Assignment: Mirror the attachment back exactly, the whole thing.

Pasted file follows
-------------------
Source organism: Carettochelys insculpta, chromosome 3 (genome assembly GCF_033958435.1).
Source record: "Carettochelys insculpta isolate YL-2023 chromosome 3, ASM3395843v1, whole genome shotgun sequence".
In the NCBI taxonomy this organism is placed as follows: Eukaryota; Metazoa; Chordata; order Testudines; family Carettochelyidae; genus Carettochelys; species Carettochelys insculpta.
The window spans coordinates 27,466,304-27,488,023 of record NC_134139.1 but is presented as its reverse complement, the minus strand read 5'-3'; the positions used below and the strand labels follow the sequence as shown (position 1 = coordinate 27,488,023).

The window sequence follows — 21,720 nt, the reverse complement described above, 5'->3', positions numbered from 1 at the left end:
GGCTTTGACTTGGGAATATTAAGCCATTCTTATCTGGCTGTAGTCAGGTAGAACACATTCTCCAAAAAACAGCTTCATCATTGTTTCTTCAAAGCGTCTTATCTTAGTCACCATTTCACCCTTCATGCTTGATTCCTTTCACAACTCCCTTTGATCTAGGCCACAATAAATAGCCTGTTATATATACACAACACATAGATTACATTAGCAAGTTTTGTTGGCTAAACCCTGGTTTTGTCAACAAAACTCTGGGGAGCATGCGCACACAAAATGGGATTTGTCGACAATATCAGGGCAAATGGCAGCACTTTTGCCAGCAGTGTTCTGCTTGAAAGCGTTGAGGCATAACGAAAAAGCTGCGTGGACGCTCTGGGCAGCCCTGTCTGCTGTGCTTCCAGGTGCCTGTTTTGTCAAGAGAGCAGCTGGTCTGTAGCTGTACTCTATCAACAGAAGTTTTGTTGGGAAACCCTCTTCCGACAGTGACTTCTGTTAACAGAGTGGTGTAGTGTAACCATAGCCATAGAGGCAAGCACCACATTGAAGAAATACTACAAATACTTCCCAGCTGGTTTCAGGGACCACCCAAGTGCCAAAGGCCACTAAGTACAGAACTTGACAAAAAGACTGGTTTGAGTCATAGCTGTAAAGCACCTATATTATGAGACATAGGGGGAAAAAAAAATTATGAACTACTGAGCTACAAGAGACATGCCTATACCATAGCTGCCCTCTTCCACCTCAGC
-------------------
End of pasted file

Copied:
Source organism: Carettochelys insculpta, chromosome 3 (genome assembly GCF_033958435.1).
Source record: "Carettochelys insculpta isolate YL-2023 chromosome 3, ASM3395843v1, whole genome shotgun sequence".
In the NCBI taxonomy this organism is placed as follows: Eukaryota; Metazoa; Chordata; order Testudines; family Carettochelyidae; genus Carettochelys; species Carettochelys insculpta.
The window spans coordinates 27,466,304-27,488,023 of record NC_134139.1 but is presented as its reverse complement, the minus strand read 5'-3'; the positions used below and the strand labels follow the sequence as shown (position 1 = coordinate 27,488,023).

The window sequence follows — 21,720 nt, the reverse complement described above, 5'->3', positions numbered from 1 at the left end:
GGCTTTGACTTGGGAATATTAAGCCATTCTTATCTGGCTGTAGTCAGGTAGAACACATTCTCCAAAAAACAGCTTCATCATTGTTTCTTCAAAGCGTCTTATCTTAGTCACCATTTCACCCTTCATGCTTGATTCCTTTCACAACTCCCTTTGATCTAGGCCACAATAAATAGCCTGTTATATATACACAACACATAGATTACATTAGCAAGTTTTGTTGGCTAAACCCTGGTTTTGTCAACAAAACTCTGGGGAGCATGCGCACACAAAATGGGATTTGTCGACAATATCAGGGCAAATGGCAGCACTTTTGCCAGCAGTGTTCTGCTTGAAAGCGTTGAGGCATAACGAAAAAGCTGCGTGGACGCTCTGGGCAGCCCTGTCTGCTGTGCTTCCAGGTGCCTGTTTTGTCAAGAGAGCAGCTGGTCTGTAGCTGTACTCTATCAACAGAAGTTTTGTTGGGAAACCCTCTTCCGACAGTGACTTCTGTTAACAGAGTGGTGTAGTGTAACCATAGCCATAGAGGCAAGCACCACATTGAAGAAATACTACAAATACTTCCCAGCTGGTTTCAGGGACCACCCAAGTGCCAAAGGCCACTAAGTACAGAACTTGACAAAAAGACTGGTTTGAGTCATAGCTGTAAAGCACCTATATTATGAGACATAGGGGGAAAAAAAAATTATGAACTACTGAGCTACAAGAGACATGCCTATACCATAGCTGCCCTCTTCCACCTCAGC